Australia’s seasons are opposite to those in the northern hemisphere. So, December to February is summer, March to May is autumn, June to August is winter, and September to November is spring. Because the island continent is so vast, the climate can vary. Typically the northern states will have warmer weather year round (25°C – 31°C / 77°F – 87°F) and where the southern states will have cooler winters (11°C – 21°C) (51.8°F – 70°F). The average rainfall is less than 600 millimeters (23.58 inches) per year making Australia one of the driest continents on earth.

Depending on the time of year you visit, you will want to pack appropriate clothing. Shorts and t-shirts are adequate in the summer, but you may want to pack a light jacket. In spring and fall, the nights are cooler so plan for pants and a long-sleeved shirt and perhaps a warm sweater. The winter months can be colder so pack jeans, long-sleeved shirts, sweaters, and coats. A pair of gloves may be desirable. You may want to bring a sweater and coat yearlong if you plan on visiting the higher elevations. Any time of year, it's best to bring a hat, sunglasses, and sunscreen.

The unit of currency in Australian is the dollar, but most major credit cards are accepted. Currency can be exchanged at banks, hotels, and international airports. Traveler’s checks are not widely accepted. Not all merchants carry all credit cards and some may impose a credit card surcharge. Any amount of foreign currency may be brought in to Australia, however any person that arrives with more than AUD$10,000 in cash must declare it to Australian Customs when you land at the airport. You may also be required to file a Bearer Negotiable Instruments form.

Unless your electronic equipment has a multi-voltage option, an adapter/converter will be necessary. The Electricity supply in Australia runs at 220/240 volts and uses three pin plugs. Cell phone coverage is available across Australia but may be limited in some rural areas. Internet access is available at internet cafes and libraries.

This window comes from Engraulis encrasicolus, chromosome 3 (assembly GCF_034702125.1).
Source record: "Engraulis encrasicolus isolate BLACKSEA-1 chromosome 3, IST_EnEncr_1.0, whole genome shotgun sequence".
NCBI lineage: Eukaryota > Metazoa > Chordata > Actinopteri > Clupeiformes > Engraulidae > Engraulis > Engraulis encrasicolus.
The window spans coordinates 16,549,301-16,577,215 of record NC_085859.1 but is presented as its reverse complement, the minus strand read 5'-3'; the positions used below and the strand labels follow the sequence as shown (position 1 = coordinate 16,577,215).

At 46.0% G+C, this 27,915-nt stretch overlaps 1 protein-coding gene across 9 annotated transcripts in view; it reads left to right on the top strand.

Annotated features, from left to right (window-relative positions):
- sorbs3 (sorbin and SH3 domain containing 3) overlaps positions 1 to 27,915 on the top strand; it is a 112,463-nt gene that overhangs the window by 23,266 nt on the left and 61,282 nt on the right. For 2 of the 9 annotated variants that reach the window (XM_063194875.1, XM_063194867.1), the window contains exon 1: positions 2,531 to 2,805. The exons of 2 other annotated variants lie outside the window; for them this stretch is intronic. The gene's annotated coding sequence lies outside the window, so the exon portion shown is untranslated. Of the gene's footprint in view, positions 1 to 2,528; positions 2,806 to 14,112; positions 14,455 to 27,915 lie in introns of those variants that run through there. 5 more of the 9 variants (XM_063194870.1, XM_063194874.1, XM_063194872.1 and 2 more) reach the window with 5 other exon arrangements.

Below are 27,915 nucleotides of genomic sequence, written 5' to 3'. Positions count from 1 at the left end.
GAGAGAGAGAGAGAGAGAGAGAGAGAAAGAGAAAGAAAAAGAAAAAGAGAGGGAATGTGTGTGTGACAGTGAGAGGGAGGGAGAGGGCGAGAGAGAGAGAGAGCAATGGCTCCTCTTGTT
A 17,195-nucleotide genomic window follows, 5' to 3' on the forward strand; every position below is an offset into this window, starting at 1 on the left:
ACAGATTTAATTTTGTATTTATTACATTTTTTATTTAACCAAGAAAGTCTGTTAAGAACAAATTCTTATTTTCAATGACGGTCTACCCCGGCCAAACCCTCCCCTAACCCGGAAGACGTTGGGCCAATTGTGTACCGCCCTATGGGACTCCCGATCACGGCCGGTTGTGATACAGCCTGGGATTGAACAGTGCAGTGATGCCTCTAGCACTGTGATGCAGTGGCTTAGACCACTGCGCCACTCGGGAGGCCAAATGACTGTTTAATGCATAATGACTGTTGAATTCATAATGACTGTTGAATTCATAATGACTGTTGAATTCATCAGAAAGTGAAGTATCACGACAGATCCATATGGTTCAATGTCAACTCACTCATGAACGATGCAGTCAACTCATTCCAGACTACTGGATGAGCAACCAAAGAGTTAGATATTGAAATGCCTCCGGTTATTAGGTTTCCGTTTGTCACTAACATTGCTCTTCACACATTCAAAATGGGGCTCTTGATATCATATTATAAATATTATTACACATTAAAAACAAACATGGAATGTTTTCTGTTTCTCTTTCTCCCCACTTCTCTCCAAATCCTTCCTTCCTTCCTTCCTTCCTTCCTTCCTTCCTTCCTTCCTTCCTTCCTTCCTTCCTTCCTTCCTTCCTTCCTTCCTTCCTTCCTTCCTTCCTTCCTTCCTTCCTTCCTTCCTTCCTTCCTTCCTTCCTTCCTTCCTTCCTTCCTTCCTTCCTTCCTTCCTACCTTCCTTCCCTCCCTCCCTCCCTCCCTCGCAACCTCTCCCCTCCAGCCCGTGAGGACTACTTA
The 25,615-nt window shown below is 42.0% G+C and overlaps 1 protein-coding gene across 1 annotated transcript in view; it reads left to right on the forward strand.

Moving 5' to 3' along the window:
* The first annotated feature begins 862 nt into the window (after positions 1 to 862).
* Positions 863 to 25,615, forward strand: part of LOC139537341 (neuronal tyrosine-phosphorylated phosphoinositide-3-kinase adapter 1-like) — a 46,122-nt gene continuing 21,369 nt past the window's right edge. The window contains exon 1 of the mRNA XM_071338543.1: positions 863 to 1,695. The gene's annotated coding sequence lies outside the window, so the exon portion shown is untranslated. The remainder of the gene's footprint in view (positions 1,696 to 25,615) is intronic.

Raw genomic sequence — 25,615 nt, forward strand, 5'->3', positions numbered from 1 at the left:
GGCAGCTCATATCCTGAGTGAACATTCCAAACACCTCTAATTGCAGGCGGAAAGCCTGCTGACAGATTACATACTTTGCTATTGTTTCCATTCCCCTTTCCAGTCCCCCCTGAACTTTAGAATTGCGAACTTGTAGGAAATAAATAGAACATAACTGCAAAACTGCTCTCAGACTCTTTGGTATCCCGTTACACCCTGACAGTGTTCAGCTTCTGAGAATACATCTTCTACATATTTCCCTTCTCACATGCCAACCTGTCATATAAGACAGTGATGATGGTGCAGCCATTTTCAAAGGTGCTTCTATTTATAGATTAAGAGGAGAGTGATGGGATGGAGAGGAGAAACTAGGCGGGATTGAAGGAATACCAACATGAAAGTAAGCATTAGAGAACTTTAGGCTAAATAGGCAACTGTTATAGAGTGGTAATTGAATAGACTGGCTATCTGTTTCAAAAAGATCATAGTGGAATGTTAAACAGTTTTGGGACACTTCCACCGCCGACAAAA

Because many of the roads are rural, drivers should take care to be aware of weather extremes, changes in terrain, and narrow secondary roads and bridges. Many areas will require a 4WD and you should carry a GPS and two spare tires. Plan your route carefully and notify a third party of your plans. Be sure to bring food, water, maps, extra fuel, and have an emergency plan. If your vehicle breaks down be sure to stay with it so help can find you.

Be sure to wear sun protection and reapply it often. Check the weather conditions before going to the beach. Never swim alone and always swim between the flags on patrolled beaches. If you go diving be sure to check with a dive operator in the area for safety regulations, permits, licenses, and site conditions. When hiking be sure to wear appropriate clothing and use a local guide for long or challenging walks. Don’t pet or play with the wildlife, as you could get scratched or bitten. Medicine brought in to Australia must be declared on arrival. You may want to bring a doctor’s note stating your medical condition.